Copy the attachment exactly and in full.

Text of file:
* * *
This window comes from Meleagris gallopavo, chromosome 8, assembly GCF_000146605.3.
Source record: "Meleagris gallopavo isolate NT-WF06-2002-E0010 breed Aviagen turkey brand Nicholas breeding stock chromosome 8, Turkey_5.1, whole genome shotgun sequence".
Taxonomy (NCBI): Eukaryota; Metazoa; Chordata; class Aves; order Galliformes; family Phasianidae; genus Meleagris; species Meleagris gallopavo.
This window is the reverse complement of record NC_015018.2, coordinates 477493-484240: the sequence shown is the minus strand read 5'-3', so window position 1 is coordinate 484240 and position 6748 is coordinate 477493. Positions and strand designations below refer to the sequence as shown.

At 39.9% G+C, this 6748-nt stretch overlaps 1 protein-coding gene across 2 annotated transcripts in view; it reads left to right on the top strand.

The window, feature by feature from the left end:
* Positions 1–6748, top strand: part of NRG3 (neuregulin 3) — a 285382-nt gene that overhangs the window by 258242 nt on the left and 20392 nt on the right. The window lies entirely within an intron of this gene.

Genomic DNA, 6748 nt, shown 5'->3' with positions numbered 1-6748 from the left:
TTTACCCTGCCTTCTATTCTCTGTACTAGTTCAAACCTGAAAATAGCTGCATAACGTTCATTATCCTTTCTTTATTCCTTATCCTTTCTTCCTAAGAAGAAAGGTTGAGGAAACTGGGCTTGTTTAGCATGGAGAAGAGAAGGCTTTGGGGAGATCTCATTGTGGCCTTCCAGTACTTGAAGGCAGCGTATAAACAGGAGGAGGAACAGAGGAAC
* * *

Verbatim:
This window comes from Meleagris gallopavo, chromosome 8, assembly GCF_000146605.3.
Source record: "Meleagris gallopavo isolate NT-WF06-2002-E0010 breed Aviagen turkey brand Nicholas breeding stock chromosome 8, Turkey_5.1, whole genome shotgun sequence".
Taxonomy (NCBI): Eukaryota; Metazoa; Chordata; class Aves; order Galliformes; family Phasianidae; genus Meleagris; species Meleagris gallopavo.
This window is the reverse complement of record NC_015018.2, coordinates 477493-484240: the sequence shown is the minus strand read 5'-3', so window position 1 is coordinate 484240 and position 6748 is coordinate 477493. Positions and strand designations below refer to the sequence as shown.

At 39.9% G+C, this 6748-nt stretch overlaps 1 protein-coding gene across 2 annotated transcripts in view; it reads left to right on the top strand.

The window, feature by feature from the left end:
* Positions 1–6748, top strand: part of NRG3 (neuregulin 3) — a 285382-nt gene that overhangs the window by 258242 nt on the left and 20392 nt on the right. The window lies entirely within an intron of this gene.

Genomic DNA, 6748 nt, shown 5'->3' with positions numbered 1-6748 from the left:
TTTACCCTGCCTTCTATTCTCTGTACTAGTTCAAACCTGAAAATAGCTGCATAACGTTCATTATCCTTTCTTTATTCCTTATCCTTTCTTCCTAAGAAGAAAGGTTGAGGAAACTGGGCTTGTTTAGCATGGAGAAGAGAAGGCTTTGGGGAGATCTCATTGTGGCCTTCCAGTACTTGAAGGCAGCGTATAAACAGGAGGAGGAACAGAGGAAC